That’s not the way it works nowadays: designers have a vastly expanded skill set and are called upon to do an expanded variety of work including scannning, shooting photographs and developing marketing strategy. Along with this is also the outputting of files for the printer (which before would probably be handled by a service bureau), and preparing proper files can’t be blamed on your bureau anymore. You’re in control, but you’re also held accountable. Fortunately, PDF makes it a lot easier to achieve quality output (and it’s almost a sure thing if you’re using PDF/X-1a).

PDF has grown up. Back in the day of Acrobat 3 and PDF version 1.2, using PDF for quality output was not a done deal. Some designers who tried using PDF back then may have had a bad experience and went back to working with QuarkXPress 4 and collecting all those native files. Fortunately Acrobat has moved foward to version 7 and the PDF to 1.6, and the technology is battle-tested.

Designers not only do more, but they author more. How many print designers today do strictly 100% print design? No web, no multimedia? Probably not very many, especially now that web design software is either a part of a package deal (Adobe CS2) or a part of the application altogether (QuarkXPress). What if your boss wants to make your latest InDesign document into a presentation akin to PowerPoint or Flash? Create a PDF Presentation, a special PDF with presentation capabilities (and available in practically all the Adobe CS2 apps). What if the boss also wants to include a QuickTime movie of his grand speech to the board? You can still use a PDF Presentation. And what if afterwards he wants to distribute the presentation to the board so they can all see it? PDF Presentation.

Practically all applications can output to PDF. If PDF can contain data of most any kind, then it stands to reason that most applications should be able to produce them—and reason would be right in this case. Photoshop PDFs are very handy for creating small, layered files that can be placed in QuarkXPress or InDesign (though the implementation of the Save As PDF dialog box in Photoshop is potentially dangerous for later editing in that app). Illustrator has been working with PDF for quite some time and even its native format is basically a PDF with Illustrator data attached to it. InDesign, of course, can export as PDF. And to tie it all together, the PDF presets are available in all Adobe CS2 applications.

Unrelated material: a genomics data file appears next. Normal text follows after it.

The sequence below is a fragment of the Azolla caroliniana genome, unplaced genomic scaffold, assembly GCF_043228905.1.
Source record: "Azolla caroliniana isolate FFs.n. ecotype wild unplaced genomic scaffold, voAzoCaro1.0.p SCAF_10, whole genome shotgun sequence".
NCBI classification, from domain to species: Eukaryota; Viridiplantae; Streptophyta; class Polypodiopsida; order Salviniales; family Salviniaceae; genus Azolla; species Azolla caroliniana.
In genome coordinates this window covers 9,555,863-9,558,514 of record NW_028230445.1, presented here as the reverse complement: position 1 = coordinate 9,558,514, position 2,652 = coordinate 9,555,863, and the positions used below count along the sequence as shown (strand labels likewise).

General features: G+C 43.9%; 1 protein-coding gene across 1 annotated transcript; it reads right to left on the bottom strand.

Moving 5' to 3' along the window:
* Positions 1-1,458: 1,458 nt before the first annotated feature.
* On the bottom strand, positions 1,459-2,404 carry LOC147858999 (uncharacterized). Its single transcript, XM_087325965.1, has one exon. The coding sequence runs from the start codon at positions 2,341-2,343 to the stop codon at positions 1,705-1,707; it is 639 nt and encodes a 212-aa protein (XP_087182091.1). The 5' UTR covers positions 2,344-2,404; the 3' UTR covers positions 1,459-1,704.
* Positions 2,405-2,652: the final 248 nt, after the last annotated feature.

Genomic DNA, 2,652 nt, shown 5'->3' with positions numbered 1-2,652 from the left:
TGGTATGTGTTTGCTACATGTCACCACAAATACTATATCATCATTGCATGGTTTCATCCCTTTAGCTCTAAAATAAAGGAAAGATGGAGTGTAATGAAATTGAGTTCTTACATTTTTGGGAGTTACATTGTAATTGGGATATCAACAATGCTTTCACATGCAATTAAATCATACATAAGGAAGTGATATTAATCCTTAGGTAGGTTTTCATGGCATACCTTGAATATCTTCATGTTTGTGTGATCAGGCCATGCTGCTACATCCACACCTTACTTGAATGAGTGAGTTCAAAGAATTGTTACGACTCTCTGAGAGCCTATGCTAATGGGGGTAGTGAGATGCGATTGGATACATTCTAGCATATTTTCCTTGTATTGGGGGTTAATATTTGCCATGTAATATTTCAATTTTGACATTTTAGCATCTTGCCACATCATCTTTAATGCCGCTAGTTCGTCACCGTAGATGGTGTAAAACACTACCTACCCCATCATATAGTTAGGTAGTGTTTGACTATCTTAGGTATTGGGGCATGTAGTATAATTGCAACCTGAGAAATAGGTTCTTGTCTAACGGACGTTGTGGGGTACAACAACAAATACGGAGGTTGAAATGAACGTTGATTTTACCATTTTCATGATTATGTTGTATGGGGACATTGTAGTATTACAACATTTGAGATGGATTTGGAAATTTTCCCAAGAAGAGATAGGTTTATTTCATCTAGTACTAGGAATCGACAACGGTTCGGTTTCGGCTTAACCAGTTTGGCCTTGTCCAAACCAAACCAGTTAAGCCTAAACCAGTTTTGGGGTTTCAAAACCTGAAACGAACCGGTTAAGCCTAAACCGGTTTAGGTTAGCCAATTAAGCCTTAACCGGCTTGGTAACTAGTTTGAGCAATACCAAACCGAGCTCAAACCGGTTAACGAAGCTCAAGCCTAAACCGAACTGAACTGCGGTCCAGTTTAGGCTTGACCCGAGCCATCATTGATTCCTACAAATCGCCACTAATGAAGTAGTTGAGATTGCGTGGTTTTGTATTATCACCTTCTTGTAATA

For non-Adobe apps such as QuarkXPress, output to PDF has been around for awhile but has seen a boom over the last 3–5 years. QuarkXPress started native PDF export in 6.0 (I think). The Macintosh OS X began creating PDFs in all its Save and Save As dialog boxes, and that’s been going on for a few years now. These PDFs are often not as good as those coming out of Adobe’s applications (QuarkXPress PDFs are unusually large, and the Mac OS X PDFs are unusually crappy) but the technology is there and working.


PDF is a proven file format that is practically everywhere, more foolproof day by day, and can output at any quality needed. Are there any reasons not to use it?

Yes, there are actually. PDF does not stand for Perfect Document Format or Pretty Damn Foolproof. There’s lots of ways to ruin a PDF on the way to the printer (both on the designer’s end and the printer’s). A PDF can’t improve low resolution or just plain bad content. There are still some font issues sometimes, tbough that’s not always the PDF’s fault. And even when everything seems to be going right, sometimes weird illogical stuff just happens (that’s what computers are for, right?). But despite all those things, PDF is a great choice for a standard file format and with the industry moving toward consolidation and combination a standard will undoubtedly emerge.